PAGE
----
Rank #1: Brené Brown — Strong Back, Soft Front, Wild Heart
“When we’re our best selves with each other, I don’t think that’s what’s possible between people; I believe that’s what’s true between people.” A wise thinker and writer, and a sought out teacher by leaders in many fields, Brené Brown is turning her attention ever more to how we walked into the crisis of our life together and how we can move beyond it. Our belonging to one another across every social divide, she says, can never be lost. But it can be forgotten.
Feb 08 2018
Rank #2: Martin Sheen — Spirituality of Imagination
The renowned actor as you’ve never heard him before. He has appeared in over 100 films, including Apocalypse Now. He’s best known on television as President Bartlet in The West Wing. But Martin Sheen, born and still legally named Ramón Estévez, has had another lesser-known life as a spiritual seeker and activist. He returned to a deep and joyful Catholic faith after a crisis at the height of his fame in mid-life. He’s been arrested over 60 times in vigils and protests. “Piety is something you do alone,” he says. “True freedom, spirituality, can only be achieved in community.”
Jun 22 2017
Rank #3: Bessel van der Kolk — How Trauma Lodges in the Body
Human memory is a sensory experience, says psychiatrist Bessel van der Kolk. Through his longtime research and innovation in trauma treatment, he shares what he’s learning about how bodywork like yoga or eye movement therapy can restore a sense of goodness and safety. What he’s learning speaks to a resilience we can all cultivate in the face of the overwhelming events — which, after all, make up the drama of culture, of news, and of life.
Mar 09 2017
Rank #4: Paulo Coelho — The Alchemy of Pilgrimage
The Brazilian lyricist Paulo Coelho is best known for his book “The Alchemist” — which has been on the New York Times bestseller list for over 400 weeks. His fable-like stories turn life, love, writing, and reading into pilgrimage. In a rare conversation, we meet the man behind the writings and explore what he’s touched in modern people.
Aug 04 2016
Rank #5: The Soul in Depression
We’re fluent in the languages of psychology and medication, but the word “depression” does not do justice to this human experience. Depression is also spiritual territory. It is a shadow side of human vitality and as such teaches us about vitality. And what if depression is possible for the same reason that love is possible?
Mar 22 2018
Rank #6: James Martin — Finding God in All Things
Before Pope Francis, James Martin was perhaps the best-loved Jesuit in American life. He’s followed the calling of St. Ignatius of Loyola, the founder of the Jesuit order, to “find God in all things” — and in 21st-century forms. To delve into Fr. Martin’s way of being in the world is to discover the “spiritual exercises” St. Ignatius designed to be accessible to everyone more than six centuries ago. Also his thoughts on the “un-taming” Christmas.
Dec 01 2016
Rank #7: David Isay — Listening as an Act of Love
“The soul is contained in the human voice,” says David Isay, founder of StoryCorps. He sees the StoryCorps booth — a setting where two people ask the questions they’ve always wanted to ask each other — as a sacred space. He shares his wisdom about listening as an act of love, and how eliciting and capturing our stories is a way of insisting that every life matters.
May 12 2016
Rank #8: Louis Newman — The Refreshing Practice of Repentance
The High Holy Days create an annual ritual of repentance, both individual and collective. Louis Newman, who has explored repentance as an ethicist and a person in recovery, opens this up as a refreshing practice for every life, even beyond the lifetime of those to whom we would make amends.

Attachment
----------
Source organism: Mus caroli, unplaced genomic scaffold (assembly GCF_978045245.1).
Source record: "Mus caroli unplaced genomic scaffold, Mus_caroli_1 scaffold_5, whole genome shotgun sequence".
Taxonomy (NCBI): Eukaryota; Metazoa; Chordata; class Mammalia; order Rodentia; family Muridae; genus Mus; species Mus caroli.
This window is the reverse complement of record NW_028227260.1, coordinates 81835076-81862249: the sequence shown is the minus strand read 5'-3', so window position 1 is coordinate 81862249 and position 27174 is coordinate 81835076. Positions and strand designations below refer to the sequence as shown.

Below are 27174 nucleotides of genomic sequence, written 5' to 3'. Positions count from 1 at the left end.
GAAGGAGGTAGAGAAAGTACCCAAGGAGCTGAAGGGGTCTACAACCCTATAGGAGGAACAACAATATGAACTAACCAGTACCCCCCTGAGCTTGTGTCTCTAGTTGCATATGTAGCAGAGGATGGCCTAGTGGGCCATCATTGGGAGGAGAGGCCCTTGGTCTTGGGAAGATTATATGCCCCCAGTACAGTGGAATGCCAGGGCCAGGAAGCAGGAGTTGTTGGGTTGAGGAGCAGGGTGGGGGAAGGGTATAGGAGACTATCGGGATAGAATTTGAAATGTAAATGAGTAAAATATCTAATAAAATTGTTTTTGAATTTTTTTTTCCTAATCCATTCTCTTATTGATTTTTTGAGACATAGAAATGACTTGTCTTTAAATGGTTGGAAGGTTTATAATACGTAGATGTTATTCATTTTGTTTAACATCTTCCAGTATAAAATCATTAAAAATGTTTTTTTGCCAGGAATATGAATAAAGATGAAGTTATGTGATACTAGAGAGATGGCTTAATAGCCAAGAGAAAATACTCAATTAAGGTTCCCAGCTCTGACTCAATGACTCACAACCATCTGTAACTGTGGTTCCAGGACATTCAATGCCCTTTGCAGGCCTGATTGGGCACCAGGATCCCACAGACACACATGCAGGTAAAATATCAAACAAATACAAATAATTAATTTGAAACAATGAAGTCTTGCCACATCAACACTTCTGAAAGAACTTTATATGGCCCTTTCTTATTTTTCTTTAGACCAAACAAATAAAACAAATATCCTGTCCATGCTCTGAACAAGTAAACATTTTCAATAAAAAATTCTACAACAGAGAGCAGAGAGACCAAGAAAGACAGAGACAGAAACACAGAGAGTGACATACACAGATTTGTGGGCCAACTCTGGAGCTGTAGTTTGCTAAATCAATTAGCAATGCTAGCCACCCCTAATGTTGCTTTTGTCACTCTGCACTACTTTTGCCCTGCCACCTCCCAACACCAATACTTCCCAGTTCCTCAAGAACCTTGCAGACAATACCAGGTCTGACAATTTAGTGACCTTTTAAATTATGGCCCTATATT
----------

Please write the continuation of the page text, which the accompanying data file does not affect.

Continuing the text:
Sep 17 2015
Rank #9: This Is Your Brain on Sex
Anthropologist Helen Fisher explores the biological workings of our intimate passions, the brew of chemicals, hormones, and neurotransmitters that make the thrilling and sometimes treacherous realms of love and sex. In the research she does for match.com and her TED Talks that have been viewed by millions of people, she wields science as an entertaining, if sobering, lens on what feel like the most meaningful encounters of our lives. In this deeply personal conversation, she shows how it is possible to take on this knowledge as a form of wisdom and power.
Apr 05 2018
Rank #10: Ellen Langer — Science of Mindlessness and Mindfulness
Her unconventional studies have long suggested what neuroscience is now revealing: Our experiences are formed by the words and ideas we attach to them. Naming something play rather than work — or exercise rather than labor — can mean the difference between delight and drudgery, fatigue or weight loss. What makes a vacation a vacation is not only a change of scenery, but the fact that we let go of the mindless everyday illusion that we are in control. Ellen Langer says mindfulness is achievable without meditation or yoga. She defines it as “the simple act of actively noticing things.”
Nov 02 2017
Rank #11: Adam Grant — Successful Givers, Toxic Takers, and the Life We Spend at Work
The organizational psychologist Adam Grant, who many know from his New York Times columns, describes three orientations of which we are all capable: the givers, the takers, and the matchers. These influence whether organizations are joyful or toxic for human beings. His studies are dispelling a conventional wisdom that selfish takers are the most likely to succeed professionally. And he is wise about practicing generosity in organizational life — what he calls making “microloans of our knowledge, our skills, our connections to other people” — in a way that is transformative for others, ourselves, and our places of work.
Oct 22 2015
Rank #12: Elizabeth Gilbert — Choosing Curiosity Over Fear
Her name is synonymous with her fantastically best-selling memoir “Eat Pray Love.” But through the disorienting process of becoming a celebrity, Elizabeth Gilbert has also reflected deeply on the gift and challenge of inhabiting a creative life. Creativity, as she defines it, is about choosing curiosity over fear — not to be confused with the more familiar trope to “follow your passion,” but rather as something accessible to us all and good for our life together.
May 24 2018
Rank #13: Esther Perel — The Erotic Is an Antidote to Death